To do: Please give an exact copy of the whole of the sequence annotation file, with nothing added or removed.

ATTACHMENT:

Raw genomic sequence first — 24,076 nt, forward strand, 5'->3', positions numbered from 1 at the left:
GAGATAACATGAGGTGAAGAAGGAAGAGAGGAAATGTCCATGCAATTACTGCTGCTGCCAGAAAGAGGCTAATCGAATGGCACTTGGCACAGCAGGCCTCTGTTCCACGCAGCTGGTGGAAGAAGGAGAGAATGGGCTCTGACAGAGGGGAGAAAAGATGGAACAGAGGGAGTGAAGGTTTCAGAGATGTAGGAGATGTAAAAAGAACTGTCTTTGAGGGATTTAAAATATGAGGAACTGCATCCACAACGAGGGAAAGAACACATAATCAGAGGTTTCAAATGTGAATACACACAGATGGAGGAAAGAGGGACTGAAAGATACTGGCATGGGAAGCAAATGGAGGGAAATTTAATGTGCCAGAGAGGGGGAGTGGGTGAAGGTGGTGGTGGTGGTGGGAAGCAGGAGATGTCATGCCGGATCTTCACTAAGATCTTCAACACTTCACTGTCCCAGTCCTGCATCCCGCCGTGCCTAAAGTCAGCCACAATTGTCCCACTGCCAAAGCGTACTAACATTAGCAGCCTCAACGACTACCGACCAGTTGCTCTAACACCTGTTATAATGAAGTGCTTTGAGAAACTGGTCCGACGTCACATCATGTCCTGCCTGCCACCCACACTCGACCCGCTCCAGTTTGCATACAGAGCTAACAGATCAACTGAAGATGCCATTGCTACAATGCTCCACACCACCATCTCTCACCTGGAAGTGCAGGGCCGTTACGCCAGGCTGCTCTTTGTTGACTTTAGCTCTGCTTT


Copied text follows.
Raw genomic sequence first — 24,076 nt, forward strand, 5'->3', positions numbered from 1 at the left:
GAGATAACATGAGGTGAAGAAGGAAGAGAGGAAATGTCCATGCAATTACTGCTGCTGCCAGAAAGAGGCTAATCGAATGGCACTTGGCACAGCAGGCCTCTGTTCCACGCAGCTGGTGGAAGAAGGAGAGAATGGGCTCTGACAGAGGGGAGAAAAGATGGAACAGAGGGAGTGAAGGTTTCAGAGATGTAGGAGATGTAAAAAGAACTGTCTTTGAGGGATTTAAAATATGAGGAACTGCATCCACAACGAGGGAAAGAACACATAATCAGAGGTTTCAAATGTGAATACACACAGATGGAGGAAAGAGGGACTGAAAGATACTGGCATGGGAAGCAAATGGAGGGAAATTTAATGTGCCAGAGAGGGGGAGTGGGTGAAGGTGGTGGTGGTGGTGGGAAGCAGGAGATGTCATGCCGGATCTTCACTAAGATCTTCAACACTTCACTGTCCCAGTCCTGCATCCCGCCGTGCCTAAAGTCAGCCACAATTGTCCCACTGCCAAAGCGTACTAACATTAGCAGCCTCAACGACTACCGACCAGTTGCTCTAACACCTGTTATAATGAAGTGCTTTGAGAAACTGGTCCGACGTCACATCATGTCCTGCCTGCCACCCACACTCGACCCGCTCCAGTTTGCATACAGAGCTAACAGATCAACTGAAGATGCCATTGCTACAATGCTCCACACCACCATCTCTCACCTGGAAGTGCAGGGCCGTTACGCCAGGCTGCTCTTTGTTGACTTTAGCTCTGCTTT